In December 2014, the 101st Airborne Division began testing of new resupply equipment called the Enhanced Speed Bag System (ESBS). Soldiers pinned down in the field requiring quick resupply have depended on speed bags, bags filled with items airdropped from a UH-60. However, all systems were ad-hoc with bags not made to keep things secure from impacts, so up to half of the airdropped items would be damaged upon hitting the ground. Started in 2011, the ESBS sought to standardize the airdrop resupply method and keep up to 90 percent of supplies intact. The system includes a hands-free reusable linear brake and expendable speed line and multipurpose cargo bag; when the bag is deployed, the brake applies friction to the rope, slowing it down enough to keep the bag oriented down on the padded base, a honeycomb and foam kit inside to dissipate energy. The ESBS not only better protects helicopter-dropped supplies, it allows the Black Hawk to fly higher above the ground, 100 ft (30 m) up from 10 feet, while traveling 20 knots (23 mph; 37 km/h), limiting exposure to ground fire. Each bag can weigh 125–200 lb (57–91 kg) and up to six can be deployed at once, dropping 40–50 feet per second (12–15 m/s). Since supplies can de delivered more accurately and the system can be automatically released on its own, the ESBS can enable autonomous resupply from unmanned helicopters.[24][25][26]


UH-60A Black Hawk parked on flight line

The UH-60 features four-blade main and tail rotors, and is powered by two General Electric T700 turboshaft engines.[27] The main rotor is fully articulated and has elastomeric bearings in the rotor head. The tail rotor is canted and features a rigid crossbeam.[28] The helicopter has a long, low profile shape to meet the Army's requirement for transporting aboard a C-130 Hercules, with some disassembly.[27] It can carry 11 troops with equipment, lift 2,600 pounds (1,200 kg) of cargo internally or 9,000 pounds (4,100 kg) of cargo (for UH-60L/M) externally by sling.[15]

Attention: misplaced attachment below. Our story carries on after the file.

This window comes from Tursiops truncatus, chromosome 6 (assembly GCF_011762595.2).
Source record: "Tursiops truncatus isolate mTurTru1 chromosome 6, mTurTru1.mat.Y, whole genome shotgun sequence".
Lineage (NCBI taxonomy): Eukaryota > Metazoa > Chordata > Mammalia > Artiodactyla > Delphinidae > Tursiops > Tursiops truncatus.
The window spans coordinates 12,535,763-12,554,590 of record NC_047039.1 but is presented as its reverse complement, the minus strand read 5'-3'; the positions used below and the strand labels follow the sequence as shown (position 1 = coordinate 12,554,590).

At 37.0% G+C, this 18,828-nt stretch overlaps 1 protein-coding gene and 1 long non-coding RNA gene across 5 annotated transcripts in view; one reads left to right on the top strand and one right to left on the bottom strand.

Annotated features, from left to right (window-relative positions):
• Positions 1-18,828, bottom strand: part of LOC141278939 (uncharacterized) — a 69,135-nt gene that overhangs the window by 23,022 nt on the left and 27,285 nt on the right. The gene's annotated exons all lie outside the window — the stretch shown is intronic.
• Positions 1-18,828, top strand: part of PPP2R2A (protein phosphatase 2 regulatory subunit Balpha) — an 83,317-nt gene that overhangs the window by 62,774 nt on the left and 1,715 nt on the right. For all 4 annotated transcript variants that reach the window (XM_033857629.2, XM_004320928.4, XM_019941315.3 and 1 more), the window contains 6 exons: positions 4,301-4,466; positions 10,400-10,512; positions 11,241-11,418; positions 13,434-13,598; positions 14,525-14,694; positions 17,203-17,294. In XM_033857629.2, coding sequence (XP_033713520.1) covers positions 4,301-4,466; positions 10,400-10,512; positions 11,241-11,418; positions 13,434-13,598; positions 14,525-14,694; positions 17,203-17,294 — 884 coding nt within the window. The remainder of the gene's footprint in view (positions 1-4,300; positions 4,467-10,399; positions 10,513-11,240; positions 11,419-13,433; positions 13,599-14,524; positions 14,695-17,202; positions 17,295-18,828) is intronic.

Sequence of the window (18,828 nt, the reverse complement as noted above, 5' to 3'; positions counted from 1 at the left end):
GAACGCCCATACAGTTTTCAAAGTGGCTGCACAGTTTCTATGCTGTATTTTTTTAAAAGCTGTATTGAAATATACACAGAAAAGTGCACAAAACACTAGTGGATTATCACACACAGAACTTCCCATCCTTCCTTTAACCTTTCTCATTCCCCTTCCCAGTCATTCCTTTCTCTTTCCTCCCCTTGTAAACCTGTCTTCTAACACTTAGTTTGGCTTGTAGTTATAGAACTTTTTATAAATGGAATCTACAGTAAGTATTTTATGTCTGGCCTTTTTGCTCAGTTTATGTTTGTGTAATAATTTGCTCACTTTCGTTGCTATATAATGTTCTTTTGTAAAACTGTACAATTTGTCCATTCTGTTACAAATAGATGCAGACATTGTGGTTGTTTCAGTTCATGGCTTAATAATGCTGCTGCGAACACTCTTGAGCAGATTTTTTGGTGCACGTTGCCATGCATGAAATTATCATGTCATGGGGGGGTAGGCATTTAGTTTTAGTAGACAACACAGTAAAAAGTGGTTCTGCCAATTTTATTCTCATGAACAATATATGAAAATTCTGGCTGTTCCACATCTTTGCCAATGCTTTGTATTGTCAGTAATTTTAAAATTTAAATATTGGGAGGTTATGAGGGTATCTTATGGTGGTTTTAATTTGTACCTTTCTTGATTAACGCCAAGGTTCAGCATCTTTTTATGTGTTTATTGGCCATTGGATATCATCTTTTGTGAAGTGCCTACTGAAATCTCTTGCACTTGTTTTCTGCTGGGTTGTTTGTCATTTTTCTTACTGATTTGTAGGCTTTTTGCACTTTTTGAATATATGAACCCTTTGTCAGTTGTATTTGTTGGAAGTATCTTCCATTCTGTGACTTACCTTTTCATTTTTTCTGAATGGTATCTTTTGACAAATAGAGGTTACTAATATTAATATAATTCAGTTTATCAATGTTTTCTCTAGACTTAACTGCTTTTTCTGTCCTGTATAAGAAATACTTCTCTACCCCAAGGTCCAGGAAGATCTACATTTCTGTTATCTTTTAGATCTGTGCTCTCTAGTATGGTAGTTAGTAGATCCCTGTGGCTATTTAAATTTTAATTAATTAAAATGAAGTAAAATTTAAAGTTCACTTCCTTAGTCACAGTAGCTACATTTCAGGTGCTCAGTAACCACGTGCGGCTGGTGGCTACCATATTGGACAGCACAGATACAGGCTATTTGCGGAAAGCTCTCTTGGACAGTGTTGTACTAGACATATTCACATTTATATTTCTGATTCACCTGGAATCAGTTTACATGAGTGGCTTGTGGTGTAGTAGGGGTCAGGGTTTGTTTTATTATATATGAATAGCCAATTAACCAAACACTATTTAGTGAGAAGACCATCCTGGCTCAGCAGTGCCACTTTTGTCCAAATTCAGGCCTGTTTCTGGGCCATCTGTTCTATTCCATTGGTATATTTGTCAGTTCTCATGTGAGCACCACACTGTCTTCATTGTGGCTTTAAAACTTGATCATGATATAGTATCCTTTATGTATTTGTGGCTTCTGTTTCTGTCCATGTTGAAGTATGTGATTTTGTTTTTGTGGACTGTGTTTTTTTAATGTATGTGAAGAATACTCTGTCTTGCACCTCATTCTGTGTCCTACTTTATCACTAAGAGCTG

The Black Hawk helicopter series can perform a wide array of missions, including the tactical transport of troops, electronic warfare, and aeromedical evacuation. A VIP version known as the VH-60N is used to transport important government officials (e.g., Congress, Executive departments) with the helicopter's call sign of "Marine One" when transporting the President of the United States.[29] In air assault operations, it can move a squad of 11 combat troops or reposition a 105 mm M119 howitzer with 30 rounds ammunition, and a four-man crew in a single lift.[15] The Black Hawk is equipped with advanced avionics and electronics for increased survivability and capability, such as the Global Positioning System.

A view of a UH-60L cockpit

The UH-60 can be equipped with stub wings at the top of fuselage to carry fuel tanks or various armaments. The initial stub wing system is called External Stores Support System (ESSS).[30] It has two pylons on each wing to carry two 230 US gal (870 L) and two 450 US gal (1,700 L) tanks in total.[11] The four fuel tanks and associated lines and valves form the external extended range fuel system (ERFS).[31] U.S. Army UH-60s have had their ESSS modified into the crashworthy external fuel system (CEFS) configuration, replacing the older tanks with up to four total 200 US gal (760 L) crashworthy tanks along with self-sealing fuel lines.[32] The ESSS can also carry 10,000 lb (4,500 kg) of armament such as rockets, missiles and gun pods.[11][33] The ESSS entered service in 1986. However, it was found that the four fuel tanks obstruct the field of fire for the door guns; thus, the external tank system (ETS), carrying two fuel tanks on the stub wings, was developed.[11]